He said detectives had examined Kretschmer’s computer overnight and had found a number of violent computer games, which Mahler stressed, were commonly played by boys of that age.

Kretschmer had been training with weights over the last three years, said Mahler, and had been arm-wrestling in order to build up his upper body strength for table tennis, which he played with his father.

His father had also encouraged his love of shooting and built him a shooting range in the cellar for him to practice, said Mahler.

State police chief Erwin Hetger said six threats of further massacres had been received by police in the state, and a school in Freiburg had even been evacuated.

A 22-year-old student in Halberstadt was given a five-month suspended sentence on Thursday, after admitting to threatening a rampage at his vocational school early in the morning.

GERMANY AND ISRAEL

Germany in talks on further payout for 1972 Olympics victims

The German government says it is in talks over further compensation for victims of the attack on the Munich Olympics, as the 50th anniversary of the atrocity approaches.

Germany in talks on further payout for 1972 Olympics victims

Ahead of the commemoration in September, relatives of the Israelis killed have indicated they are unhappy with what Germany is offering.

“Conversations based on trust are taking place with representatives of the victims’ families,” a German interior ministry spokesman told AFP when asked about the negotiations.

He did not specify who would benefit or how much money had been earmarked, saying only that any package would “again” be financed by the federal government, the state of Bavaria and the city of Munich.

On September 5th, 1972, eight gunmen broke into the Israeli team’s flat at the Olympic village, shooting dead two and taking nine Israelis hostage, threatening to kill them unless 232 Palestinian prisoners were released.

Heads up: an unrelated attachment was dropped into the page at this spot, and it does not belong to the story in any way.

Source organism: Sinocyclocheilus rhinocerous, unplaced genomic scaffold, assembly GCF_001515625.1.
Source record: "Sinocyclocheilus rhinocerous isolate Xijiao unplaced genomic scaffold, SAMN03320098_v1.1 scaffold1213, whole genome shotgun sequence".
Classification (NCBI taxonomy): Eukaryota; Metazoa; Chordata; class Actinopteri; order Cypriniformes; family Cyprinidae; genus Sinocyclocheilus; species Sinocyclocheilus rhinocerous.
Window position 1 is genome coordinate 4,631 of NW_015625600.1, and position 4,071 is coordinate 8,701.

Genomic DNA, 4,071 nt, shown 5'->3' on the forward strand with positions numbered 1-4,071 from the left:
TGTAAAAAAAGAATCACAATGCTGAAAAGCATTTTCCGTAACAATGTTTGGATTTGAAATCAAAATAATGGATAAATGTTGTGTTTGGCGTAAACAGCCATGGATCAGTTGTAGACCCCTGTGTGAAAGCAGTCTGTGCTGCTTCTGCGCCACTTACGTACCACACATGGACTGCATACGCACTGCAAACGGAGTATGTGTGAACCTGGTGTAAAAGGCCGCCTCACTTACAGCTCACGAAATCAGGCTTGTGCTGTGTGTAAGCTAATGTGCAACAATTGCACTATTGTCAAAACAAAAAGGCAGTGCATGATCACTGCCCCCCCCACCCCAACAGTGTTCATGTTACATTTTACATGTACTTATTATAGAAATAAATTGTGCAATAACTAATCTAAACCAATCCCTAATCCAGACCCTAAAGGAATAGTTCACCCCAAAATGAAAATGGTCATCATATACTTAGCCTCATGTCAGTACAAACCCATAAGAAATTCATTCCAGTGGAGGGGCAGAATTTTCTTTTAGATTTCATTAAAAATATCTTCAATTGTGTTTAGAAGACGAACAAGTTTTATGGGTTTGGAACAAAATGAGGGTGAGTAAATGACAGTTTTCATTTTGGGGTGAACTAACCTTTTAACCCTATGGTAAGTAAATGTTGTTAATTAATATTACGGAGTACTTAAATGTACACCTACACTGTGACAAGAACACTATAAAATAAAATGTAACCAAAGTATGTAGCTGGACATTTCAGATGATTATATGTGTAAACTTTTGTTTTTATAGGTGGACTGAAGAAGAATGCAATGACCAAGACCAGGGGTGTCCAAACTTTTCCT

West German police responded with a bungled rescue operation in which all nine hostages were killed, along with five of the eight hostage-takers and a police officer.

An armed police officer in a tracksuit secures the block where terrorists  held Israeli hostages at the Olympic Village in Munich on 5th September 1972.

An armed police officer in a tracksuit secures the block where terrorists held Israeli hostages at the Olympic Village in Munich on 5th September 1972. Photo: picture alliance / dpa | Horst Ossingert

The spokeswoman for the victims’ families, Ankie Spitzer, told the German media group RND that the amount currently on the table was “insulting” and threatened a boycott of this year’s commemorations.

She said Berlin was offering a total of €10 million including around €4.5 million already provided in compensation between 1972 and 2002 — an amount she said did not correspond to international standards. 

“We are angry and disappointed,” said Spitzer, the widow of fencing coach Andre Spitzer who was killed in the attack. “We never wanted to talk publicly about money but now we are forced to.”

RND reported that the German and Israeli governments would like to see an accord by August 15th.

The interior ministry spokesman said that beyond compensation, Germany intended to use the anniversary for fresh “historical appraisal, remembrance and recognition”.

He said this would include the formation of a commission of German and Israeli historians to “comprehensively” establish what happened “from the perspective of the year 2022”.

This would lead to “an offer of further acts of acknowledgement of the relatives of the victims of the attack” and the “grave consequences” they suffered.